The iShares Aaa-A Rated Corporate Bond ETF (NYSEARCA:QLTA) focuses on intermediate-term investment grade corporate bonds in the United States. The ETF tracks the Bloomberg Barclays U.S. Corporate Aaa–A Capped Index. QLTA has very low credit risk as all of the bonds in its portfolio are investment grade bonds. The fund has moderate interest rate risk due to the fact that its portfolio of bonds has an average duration to maturity year of 7.45 years. The ETF offers a 3%-yielding dividend. If you believe that a recession is coming, this may be an okay fund to own. However, if you believe a re-acceleration of the U.S. economy will happen in 2020, you may want to wait on the sidelines as its fund price may decline as the treasury yield rises in 2020.
Data by YCharts
When evaluating bonds, we typically look at three things. First, we look at whether the bond is safe or not (credit risk). Second, we look at how well these bonds are impacted by the interest rate (interest rate risk). Third, we look at whether this is the time to buy these bonds or not. So, we will go through this checklist one by one.
A portfolio of high-quality investment grade bonds
QLTA only holds investment grade corporate bonds (see chart below). This makes it a much better choice than other high-yield bond ETFs that hold non-investment grade bonds. In fact, investment grade bonds’ default rate is only about 0.10% per year (based on 32-year period measured). On the other hand, default rate for below-investment-grade bonds is forty times higher (about 4.22% per year). Not only does QLTA hold investment-grade bonds, it holds only A-rated investment grade bonds. Therefore, QLTA’s portfolio quality is higher than a regular investment-grade bonds that might include BBB rated investment grade bonds (the lowest rating investment grade bonds). This is because in an economic recession, many corporate bond issuers’ credit ratings may be downgraded. If a fund holds some BBB-rated investment grade bonds, it may be downgraded to non-investment grade bonds especially during an economic recession. Therefore, credit risk is very minimal for QLTA.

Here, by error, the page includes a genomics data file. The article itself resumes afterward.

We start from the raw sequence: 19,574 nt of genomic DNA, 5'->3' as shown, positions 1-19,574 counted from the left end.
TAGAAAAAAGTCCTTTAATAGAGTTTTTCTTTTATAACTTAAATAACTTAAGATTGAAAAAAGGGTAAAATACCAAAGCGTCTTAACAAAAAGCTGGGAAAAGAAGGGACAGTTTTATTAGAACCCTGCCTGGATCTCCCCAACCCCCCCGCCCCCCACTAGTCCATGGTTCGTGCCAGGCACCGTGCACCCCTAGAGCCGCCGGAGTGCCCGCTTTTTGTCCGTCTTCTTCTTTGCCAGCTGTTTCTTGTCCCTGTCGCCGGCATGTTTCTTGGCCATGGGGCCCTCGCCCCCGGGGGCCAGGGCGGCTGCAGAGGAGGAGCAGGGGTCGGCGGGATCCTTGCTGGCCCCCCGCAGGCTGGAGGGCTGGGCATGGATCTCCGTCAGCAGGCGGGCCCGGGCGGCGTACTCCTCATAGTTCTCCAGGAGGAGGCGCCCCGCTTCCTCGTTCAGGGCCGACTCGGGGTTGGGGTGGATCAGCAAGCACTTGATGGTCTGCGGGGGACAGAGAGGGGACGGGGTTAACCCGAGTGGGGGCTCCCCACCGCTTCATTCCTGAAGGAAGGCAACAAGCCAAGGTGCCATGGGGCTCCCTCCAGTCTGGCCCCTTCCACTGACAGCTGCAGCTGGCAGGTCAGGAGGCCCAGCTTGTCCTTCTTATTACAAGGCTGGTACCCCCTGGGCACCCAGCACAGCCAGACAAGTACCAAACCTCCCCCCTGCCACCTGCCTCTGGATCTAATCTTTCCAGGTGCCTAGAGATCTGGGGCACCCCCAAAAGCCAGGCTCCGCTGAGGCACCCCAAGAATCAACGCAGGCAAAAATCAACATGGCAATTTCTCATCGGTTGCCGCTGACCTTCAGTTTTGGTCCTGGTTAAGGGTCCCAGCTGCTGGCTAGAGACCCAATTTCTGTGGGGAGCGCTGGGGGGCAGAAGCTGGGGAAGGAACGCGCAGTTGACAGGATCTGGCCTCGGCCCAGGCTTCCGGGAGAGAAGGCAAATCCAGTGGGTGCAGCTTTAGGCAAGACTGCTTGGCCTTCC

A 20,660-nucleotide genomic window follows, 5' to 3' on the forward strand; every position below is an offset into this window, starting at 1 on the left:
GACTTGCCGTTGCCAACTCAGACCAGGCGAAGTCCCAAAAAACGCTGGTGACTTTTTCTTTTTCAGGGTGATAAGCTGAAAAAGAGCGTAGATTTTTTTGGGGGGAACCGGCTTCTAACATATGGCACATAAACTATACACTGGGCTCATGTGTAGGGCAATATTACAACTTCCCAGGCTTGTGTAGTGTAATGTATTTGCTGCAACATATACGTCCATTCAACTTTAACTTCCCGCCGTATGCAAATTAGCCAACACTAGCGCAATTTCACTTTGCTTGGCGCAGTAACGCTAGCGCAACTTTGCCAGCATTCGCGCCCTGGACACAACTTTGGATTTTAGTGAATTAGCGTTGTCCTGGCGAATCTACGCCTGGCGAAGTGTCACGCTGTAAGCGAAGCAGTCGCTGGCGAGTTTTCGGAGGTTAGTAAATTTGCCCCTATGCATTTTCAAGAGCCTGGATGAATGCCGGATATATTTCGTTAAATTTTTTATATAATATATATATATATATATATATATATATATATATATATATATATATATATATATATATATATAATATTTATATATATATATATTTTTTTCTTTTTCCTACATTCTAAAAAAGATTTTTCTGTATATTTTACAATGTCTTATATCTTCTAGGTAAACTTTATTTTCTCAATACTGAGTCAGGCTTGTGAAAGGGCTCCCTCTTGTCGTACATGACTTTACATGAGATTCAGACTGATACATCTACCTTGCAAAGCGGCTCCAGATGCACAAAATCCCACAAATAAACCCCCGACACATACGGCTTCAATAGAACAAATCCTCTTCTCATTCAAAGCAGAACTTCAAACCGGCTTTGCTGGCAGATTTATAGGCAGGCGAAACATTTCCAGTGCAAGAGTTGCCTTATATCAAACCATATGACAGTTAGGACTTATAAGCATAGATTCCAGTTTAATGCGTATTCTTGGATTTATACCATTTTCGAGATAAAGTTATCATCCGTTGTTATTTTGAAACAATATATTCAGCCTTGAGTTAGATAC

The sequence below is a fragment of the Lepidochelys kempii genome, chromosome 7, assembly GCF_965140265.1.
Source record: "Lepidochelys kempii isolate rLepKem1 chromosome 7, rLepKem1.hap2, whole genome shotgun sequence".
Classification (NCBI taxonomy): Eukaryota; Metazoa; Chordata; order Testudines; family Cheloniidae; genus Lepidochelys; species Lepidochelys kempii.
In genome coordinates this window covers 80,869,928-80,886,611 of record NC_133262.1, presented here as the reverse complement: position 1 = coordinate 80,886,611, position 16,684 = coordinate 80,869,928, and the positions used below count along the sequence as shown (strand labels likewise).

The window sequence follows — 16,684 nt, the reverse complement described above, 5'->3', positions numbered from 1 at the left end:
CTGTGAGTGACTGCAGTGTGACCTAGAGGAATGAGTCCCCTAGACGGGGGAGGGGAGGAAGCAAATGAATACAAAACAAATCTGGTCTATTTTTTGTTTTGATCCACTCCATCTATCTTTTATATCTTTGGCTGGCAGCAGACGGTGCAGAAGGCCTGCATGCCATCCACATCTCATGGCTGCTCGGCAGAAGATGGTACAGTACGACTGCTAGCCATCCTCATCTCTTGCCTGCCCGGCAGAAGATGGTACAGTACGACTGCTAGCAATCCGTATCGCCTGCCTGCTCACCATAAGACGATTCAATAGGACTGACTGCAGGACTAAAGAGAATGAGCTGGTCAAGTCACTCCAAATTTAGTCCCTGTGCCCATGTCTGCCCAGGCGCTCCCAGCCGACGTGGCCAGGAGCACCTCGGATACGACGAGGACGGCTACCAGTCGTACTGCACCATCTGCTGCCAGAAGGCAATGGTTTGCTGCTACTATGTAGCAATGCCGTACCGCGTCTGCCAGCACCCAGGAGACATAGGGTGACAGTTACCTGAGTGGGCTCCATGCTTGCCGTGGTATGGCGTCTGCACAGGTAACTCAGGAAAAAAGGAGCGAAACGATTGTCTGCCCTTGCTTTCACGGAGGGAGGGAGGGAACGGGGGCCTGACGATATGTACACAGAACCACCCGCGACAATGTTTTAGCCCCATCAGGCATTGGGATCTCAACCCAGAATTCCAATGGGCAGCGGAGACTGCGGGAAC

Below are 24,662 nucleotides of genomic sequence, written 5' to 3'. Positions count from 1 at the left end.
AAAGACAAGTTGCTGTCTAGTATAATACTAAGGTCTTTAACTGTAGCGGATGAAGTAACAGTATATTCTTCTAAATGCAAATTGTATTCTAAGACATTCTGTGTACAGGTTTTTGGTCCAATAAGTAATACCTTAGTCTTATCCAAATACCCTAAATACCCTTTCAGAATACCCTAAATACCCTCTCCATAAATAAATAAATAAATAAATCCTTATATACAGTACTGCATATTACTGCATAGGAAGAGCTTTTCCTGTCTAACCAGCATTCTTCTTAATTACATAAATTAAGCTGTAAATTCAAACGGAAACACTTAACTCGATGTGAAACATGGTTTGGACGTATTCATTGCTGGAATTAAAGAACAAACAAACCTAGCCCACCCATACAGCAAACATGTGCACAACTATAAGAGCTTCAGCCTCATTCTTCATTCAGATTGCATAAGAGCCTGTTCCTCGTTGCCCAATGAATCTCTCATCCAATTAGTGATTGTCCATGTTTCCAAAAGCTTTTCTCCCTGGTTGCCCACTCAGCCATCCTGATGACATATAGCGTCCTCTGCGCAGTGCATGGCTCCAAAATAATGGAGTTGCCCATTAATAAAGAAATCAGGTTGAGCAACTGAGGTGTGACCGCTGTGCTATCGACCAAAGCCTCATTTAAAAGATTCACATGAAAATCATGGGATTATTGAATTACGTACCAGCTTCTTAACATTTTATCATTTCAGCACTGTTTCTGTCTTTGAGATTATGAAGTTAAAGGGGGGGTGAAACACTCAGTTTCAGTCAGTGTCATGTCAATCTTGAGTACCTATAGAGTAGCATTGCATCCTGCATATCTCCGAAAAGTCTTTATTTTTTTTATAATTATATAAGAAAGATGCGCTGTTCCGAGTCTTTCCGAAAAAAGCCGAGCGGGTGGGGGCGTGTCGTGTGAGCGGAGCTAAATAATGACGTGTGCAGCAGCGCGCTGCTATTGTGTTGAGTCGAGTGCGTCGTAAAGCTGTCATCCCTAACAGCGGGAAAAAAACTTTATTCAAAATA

Source: iShares Website
Moderate interest rate risk
QLTA’s portfolio of bonds has an average effective maturity of 7.45 years. This is shorter than many long-term bond ETFs (10-20 years) but longer than short-term bond ETFs (less than 5 years). Its intermediate maturity term means that the fund’s performance is only moderately sensitive to the change of interest rates. As can be seen from the chart below, QLTA’s fund performance is still inversely correlated to the 10-year treasury rate.
Data by YCharts
Should we invest in QLTA now?
If you believe the U.S. economy is heading for a recession (and hence treasury rate will likely continue to drop lower), this may still be a good time to invest in this fund. However, we believe the U.S. economy is not heading for a recession, but only for a slowdown. In fact, we believe a re-acceleration of the economy may happen in 2020 with another rate cut by the Federal Reserve. This is because majority of the U.S. GDP is based on consumer spending rather than exports. At the moment, unemployment rate in the U.S. is still in a 50-year low. Therefore, the impact of global trade uncertainties on the U.S. is not material to U.S. consumer spending unless the tension escalates materially (e.g. tariffs going from 25% to 75%). We believe the Federal Reserve’s monetary policy of lowering its key interest rate in H2 2019 should help re-accelerate the U.S. economy. Once the U.S. economy re-accelerates, we believe the Federal Reserve may have to raise its key interest rate upward. Therefore, we may see higher treasury rates in H2 2020. As we know, QLTA’s fund price is moderately sensitive to the rising rate, its fund price will likely decline if the U.S. GDP growth re-accelerates. Therefore, this may not be the right time to invest in QLTA.
QLTA offers 3%-yielding dividend. This is still much higher than 10-year treasury bond that offers yield of about 1.8%. However, we think its fund price might decline in 2020 if the U.S. economy re-accelerates. Therefore, we think investors may want to wait on the sidelines.
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